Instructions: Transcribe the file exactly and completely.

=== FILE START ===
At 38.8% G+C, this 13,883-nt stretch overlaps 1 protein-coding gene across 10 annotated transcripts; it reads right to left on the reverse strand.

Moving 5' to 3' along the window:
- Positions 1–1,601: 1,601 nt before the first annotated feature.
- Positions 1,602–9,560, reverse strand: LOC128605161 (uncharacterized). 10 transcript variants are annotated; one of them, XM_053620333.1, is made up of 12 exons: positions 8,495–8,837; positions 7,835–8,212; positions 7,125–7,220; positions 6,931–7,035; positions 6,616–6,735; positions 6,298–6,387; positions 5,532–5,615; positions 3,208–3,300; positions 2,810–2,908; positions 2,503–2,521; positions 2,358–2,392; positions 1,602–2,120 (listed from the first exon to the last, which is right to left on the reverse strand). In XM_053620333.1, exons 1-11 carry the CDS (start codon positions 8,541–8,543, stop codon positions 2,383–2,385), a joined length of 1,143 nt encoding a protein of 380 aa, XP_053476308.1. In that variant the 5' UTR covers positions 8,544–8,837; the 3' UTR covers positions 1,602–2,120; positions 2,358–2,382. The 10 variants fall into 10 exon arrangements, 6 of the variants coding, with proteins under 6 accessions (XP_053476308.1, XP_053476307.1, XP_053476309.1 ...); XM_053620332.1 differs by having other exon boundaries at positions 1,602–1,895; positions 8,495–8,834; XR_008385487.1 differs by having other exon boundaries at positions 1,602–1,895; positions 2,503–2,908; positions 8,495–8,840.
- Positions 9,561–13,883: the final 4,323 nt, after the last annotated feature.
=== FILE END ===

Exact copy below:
At 38.8% G+C, this 13,883-nt stretch overlaps 1 protein-coding gene across 10 annotated transcripts; it reads right to left on the reverse strand.

Moving 5' to 3' along the window:
- Positions 1–1,601: 1,601 nt before the first annotated feature.
- Positions 1,602–9,560, reverse strand: LOC128605161 (uncharacterized). 10 transcript variants are annotated; one of them, XM_053620333.1, is made up of 12 exons: positions 8,495–8,837; positions 7,835–8,212; positions 7,125–7,220; positions 6,931–7,035; positions 6,616–6,735; positions 6,298–6,387; positions 5,532–5,615; positions 3,208–3,300; positions 2,810–2,908; positions 2,503–2,521; positions 2,358–2,392; positions 1,602–2,120 (listed from the first exon to the last, which is right to left on the reverse strand). In XM_053620333.1, exons 1-11 carry the CDS (start codon positions 8,541–8,543, stop codon positions 2,383–2,385), a joined length of 1,143 nt encoding a protein of 380 aa, XP_053476308.1. In that variant the 5' UTR covers positions 8,544–8,837; the 3' UTR covers positions 1,602–2,120; positions 2,358–2,382. The 10 variants fall into 10 exon arrangements, 6 of the variants coding, with proteins under 6 accessions (XP_053476308.1, XP_053476307.1, XP_053476309.1 ...); XM_053620332.1 differs by having other exon boundaries at positions 1,602–1,895; positions 8,495–8,834; XR_008385487.1 differs by having other exon boundaries at positions 1,602–1,895; positions 2,503–2,908; positions 8,495–8,840.
- Positions 9,561–13,883: the final 4,323 nt, after the last annotated feature.